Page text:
Lions, Tigers, and Bears, Oh My!

by Chuck on May 18, 2011

Share This:

 

 

Actually there weren’t any lions or tigers just bears, lots of bears. Alaska Hunting Specialist spring black bear season here at Icy Bay started out with a bang. Our first group of six bear hunters took six bears in four days ranging from a not so shabby 6′ 7″ to largest a whooping 7′ 6″ with some bigger ones still running wild in the streets. So far our top skull measured 20 14/16 green, all topped 18″ mark.

 

 

I’ll be doing some  blow by blow on our more interesting hunts along with some  the highlights of the season. We bait a little different from the typical bait station. Instead of using a barrel for holding bait and shooting from a tree stand we hunt from the ground and the bait is scattered in a fairly large area. to keep the bears coming back we use scent balls and a grease ball, an invention of one of our guides. The grease balls are old floats that wash up on the beach. We drill a 1/2″ hole on the top to fill the float with grease then a smaller hole the bears can suck the grease from. the float is attached to a tree with a piece of chain. by hunting from the ground the hunter has the freedom to move around the bait site. It also allows the guide to get hunter in close to the bears. Many of our bears are taken at less the 20′ which makes for a more memorable hunt than shooting a bear from a stand while it is eating from a 55 gallon drum. It is common to have several bears working a station at the same time. More than once I have been surrounded by bears that were only a few feet away. Before each hunt hunters are given a short course on the do’s and don’ts around bears and what some of the more basic bear postures mean to help keep every one safe and have a fun memorable hunt.

Our first and so far largest bear was taken by Jeremiah.  Jeremiah and outfitter/guide Garrett  Cox loaded up 4- wheelers on the second night of the hunt and headed out the Little River bait station  up the gulf coast from our main camp. The trip to Little River takes you down a couple of miles down a bone jarring boulder infested dry river bed that could be used for an ATV proving ground, then five miles of sandy beach along the Gulf of Alaska to recover.

The arrived at the parking area dynamic duo where they started their one hundred yard stalk to the bait station. Waiting for them at the bait station was Bandit a small six footer who calls Little River his home. Bandit is a little short of our target for harvestable bears so he gets to keep his job as keeper of the bait for a couple more years. While the intrepid hunters baited the site several more bears came to dinner bell sound of banging plastic buckets. It’s common to have bears come in to a station and eat while a site is being baited. Several shooter bears came in during the first few minutes but since it was still early Garrett and Jeremiah decided to wait to see what else was out there. This time of the year we have good shooting light well passed midnight. However the boys didn’t have to wait that long. About fifteen minutes into the hunt Garrett spotted a black blob making its way through the alders to the bait. Garrett has an uncanny ability to  judge bears by just seeing some of the body features. Garrett knew at first sight this one was a monster but it wasn’t coming out in the open, at least not right away. The hunters watched and waited as the huge bear check out things from the cover of the thick alder. The bear that was later named Big Nasty (I’ll explain that one later) didn’t get big by being careless. Big Nasty taunted Jeremiah by moving through the alder but not giving him a clear shot. For the next several minutes watched and waited while Big Nasty tested the air for trouble. Then it happened Big Nasty satisfied all was well he stepped out of the alders, right into Jeremiah’s 45/70’s waiting sights. The shot they were waiting for was here now it was up to Jeremiah to do his part. When Big Nasty stepped out of the alders he was so close Jeremiah could have kissed him. The first shot did it’s job both of Big Nasty’s lungs were turned to jelly. The follow up shot  just hurried Big Nasty’s demise. Even with two big chunks of lead in him Big Nasty wasn’t going down easy. He headed back to the safety of the alders where he rolled himself into a lifeless ball in a depression under a very large Hemlock log. Now the boys had to get Big Nasty out of the hole and up a few feet to get him over the log. If you have never moved a deadbear up and over anything try to imaginelifting an equivalent  size bag of jell-o.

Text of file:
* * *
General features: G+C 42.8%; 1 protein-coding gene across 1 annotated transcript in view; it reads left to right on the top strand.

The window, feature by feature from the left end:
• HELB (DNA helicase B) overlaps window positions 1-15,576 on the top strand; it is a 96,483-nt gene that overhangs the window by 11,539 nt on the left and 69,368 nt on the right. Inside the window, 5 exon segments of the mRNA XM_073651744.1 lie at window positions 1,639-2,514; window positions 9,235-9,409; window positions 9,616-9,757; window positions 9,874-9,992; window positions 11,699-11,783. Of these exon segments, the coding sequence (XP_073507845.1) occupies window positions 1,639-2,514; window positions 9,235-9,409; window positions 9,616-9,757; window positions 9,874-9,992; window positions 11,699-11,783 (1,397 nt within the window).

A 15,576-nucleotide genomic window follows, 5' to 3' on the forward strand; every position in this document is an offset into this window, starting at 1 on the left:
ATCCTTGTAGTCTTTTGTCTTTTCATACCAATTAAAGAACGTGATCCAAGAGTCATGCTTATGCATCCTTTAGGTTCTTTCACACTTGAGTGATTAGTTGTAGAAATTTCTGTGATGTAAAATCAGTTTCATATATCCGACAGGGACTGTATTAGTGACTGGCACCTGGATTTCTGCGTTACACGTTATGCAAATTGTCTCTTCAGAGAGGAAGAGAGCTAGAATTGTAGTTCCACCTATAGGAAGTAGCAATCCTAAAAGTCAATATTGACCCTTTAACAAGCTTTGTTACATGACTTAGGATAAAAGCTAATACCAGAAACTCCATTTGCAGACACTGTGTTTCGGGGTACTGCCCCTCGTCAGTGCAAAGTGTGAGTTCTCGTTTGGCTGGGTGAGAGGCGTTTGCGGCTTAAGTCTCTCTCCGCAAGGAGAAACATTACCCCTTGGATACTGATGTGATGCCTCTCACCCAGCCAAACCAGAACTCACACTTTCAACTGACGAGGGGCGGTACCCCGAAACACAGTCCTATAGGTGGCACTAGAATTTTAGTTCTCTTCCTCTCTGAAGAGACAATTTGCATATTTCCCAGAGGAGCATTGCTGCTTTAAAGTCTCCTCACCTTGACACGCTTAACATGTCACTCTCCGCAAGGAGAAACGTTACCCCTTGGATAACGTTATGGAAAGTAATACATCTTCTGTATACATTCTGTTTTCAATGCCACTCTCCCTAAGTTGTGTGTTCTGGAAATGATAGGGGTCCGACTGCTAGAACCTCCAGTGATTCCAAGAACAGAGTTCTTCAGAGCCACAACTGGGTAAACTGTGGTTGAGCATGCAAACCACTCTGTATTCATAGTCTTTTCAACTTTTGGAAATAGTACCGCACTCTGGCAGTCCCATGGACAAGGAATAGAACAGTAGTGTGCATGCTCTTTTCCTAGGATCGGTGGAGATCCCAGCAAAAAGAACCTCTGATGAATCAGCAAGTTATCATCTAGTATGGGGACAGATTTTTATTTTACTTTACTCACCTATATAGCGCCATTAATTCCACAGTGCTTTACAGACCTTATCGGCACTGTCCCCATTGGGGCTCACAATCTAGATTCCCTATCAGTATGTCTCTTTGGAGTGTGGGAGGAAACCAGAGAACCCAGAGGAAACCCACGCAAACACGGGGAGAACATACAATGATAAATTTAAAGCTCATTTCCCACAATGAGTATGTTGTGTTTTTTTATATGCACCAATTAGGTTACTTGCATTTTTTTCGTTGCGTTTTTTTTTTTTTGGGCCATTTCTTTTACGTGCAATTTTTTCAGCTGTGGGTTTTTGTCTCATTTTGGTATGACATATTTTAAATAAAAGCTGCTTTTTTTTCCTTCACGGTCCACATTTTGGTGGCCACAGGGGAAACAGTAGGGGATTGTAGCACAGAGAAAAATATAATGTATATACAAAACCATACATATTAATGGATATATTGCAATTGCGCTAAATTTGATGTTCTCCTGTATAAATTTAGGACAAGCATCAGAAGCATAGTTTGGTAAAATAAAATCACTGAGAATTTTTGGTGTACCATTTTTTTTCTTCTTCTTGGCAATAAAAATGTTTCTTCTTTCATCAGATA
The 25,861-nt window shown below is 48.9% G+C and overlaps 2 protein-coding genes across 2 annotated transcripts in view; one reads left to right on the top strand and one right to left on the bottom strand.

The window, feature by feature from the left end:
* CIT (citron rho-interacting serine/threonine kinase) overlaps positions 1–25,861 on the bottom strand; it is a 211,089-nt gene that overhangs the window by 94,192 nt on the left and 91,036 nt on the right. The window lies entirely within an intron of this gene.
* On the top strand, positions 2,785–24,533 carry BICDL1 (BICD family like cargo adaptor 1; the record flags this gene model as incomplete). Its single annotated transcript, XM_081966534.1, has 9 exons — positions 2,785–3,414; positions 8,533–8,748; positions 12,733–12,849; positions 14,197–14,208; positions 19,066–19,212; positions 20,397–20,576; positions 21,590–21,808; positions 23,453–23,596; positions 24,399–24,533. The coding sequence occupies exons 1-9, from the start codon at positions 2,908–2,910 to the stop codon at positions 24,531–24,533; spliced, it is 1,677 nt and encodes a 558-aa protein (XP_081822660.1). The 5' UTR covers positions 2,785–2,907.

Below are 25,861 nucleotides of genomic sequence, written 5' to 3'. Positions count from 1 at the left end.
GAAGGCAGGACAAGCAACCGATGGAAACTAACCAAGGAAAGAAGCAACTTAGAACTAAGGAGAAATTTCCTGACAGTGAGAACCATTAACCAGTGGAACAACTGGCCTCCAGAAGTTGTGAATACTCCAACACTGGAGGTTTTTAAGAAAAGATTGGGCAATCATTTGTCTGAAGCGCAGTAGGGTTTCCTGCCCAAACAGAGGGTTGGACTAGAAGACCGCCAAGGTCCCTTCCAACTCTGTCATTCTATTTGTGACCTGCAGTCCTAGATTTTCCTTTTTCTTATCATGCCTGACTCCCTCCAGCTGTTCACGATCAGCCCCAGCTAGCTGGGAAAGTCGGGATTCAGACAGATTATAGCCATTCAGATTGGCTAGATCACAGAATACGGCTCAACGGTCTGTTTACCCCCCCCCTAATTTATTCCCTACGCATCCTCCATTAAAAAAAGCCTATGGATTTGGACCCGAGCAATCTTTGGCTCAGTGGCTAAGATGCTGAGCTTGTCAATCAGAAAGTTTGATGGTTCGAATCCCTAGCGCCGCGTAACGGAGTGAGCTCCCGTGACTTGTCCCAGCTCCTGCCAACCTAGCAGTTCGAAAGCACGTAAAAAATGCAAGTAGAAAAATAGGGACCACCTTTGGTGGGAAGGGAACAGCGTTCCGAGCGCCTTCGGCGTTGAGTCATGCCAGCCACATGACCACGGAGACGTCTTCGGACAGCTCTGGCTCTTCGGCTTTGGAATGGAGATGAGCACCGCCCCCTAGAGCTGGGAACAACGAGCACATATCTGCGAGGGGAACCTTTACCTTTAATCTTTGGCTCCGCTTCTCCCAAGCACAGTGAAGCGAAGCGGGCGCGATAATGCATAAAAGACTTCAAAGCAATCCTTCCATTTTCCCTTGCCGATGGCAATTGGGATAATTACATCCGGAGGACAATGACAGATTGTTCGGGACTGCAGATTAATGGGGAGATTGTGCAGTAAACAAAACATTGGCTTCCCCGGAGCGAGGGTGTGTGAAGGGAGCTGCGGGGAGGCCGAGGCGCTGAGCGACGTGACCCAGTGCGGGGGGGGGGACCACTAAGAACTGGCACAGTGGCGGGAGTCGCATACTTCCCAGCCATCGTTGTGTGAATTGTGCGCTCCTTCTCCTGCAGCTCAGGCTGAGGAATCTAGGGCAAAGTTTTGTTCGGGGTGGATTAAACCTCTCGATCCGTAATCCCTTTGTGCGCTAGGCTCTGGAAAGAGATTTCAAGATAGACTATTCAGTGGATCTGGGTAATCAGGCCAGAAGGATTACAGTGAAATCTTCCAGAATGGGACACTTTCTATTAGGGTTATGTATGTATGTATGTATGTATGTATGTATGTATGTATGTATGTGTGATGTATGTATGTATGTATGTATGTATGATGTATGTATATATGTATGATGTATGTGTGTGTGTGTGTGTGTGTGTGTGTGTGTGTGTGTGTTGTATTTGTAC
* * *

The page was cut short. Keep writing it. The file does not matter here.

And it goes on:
After nearly three hours of hacking brush then pushing and pulling they finally got  Big on top of the log. Now all they had to do was get the foot trail from the parking area widened for the four wheeler so they could get it as close to Big Nasty as they possible.  Fifteen minutes of adrenaline and gallons of sweat Big was loaded and on his way to the taxidermist.

Big squared out at a whopping seven foot six inches with a green skull measurement of 20 14/16’s. He was the equivialent of a 370 lbs bag of jell-o.

Email Newsletter icon, E-mail Newsletter icon, Email List icon, E-mail List icon Sign up for our Email Newsletter

{ 1 comment… read it below or add one }

outdoor man May 19, 2011 at 8:06 PM

That guy is a monster, Wow!

Reply

Leave a Comment

Previous post:

Next post: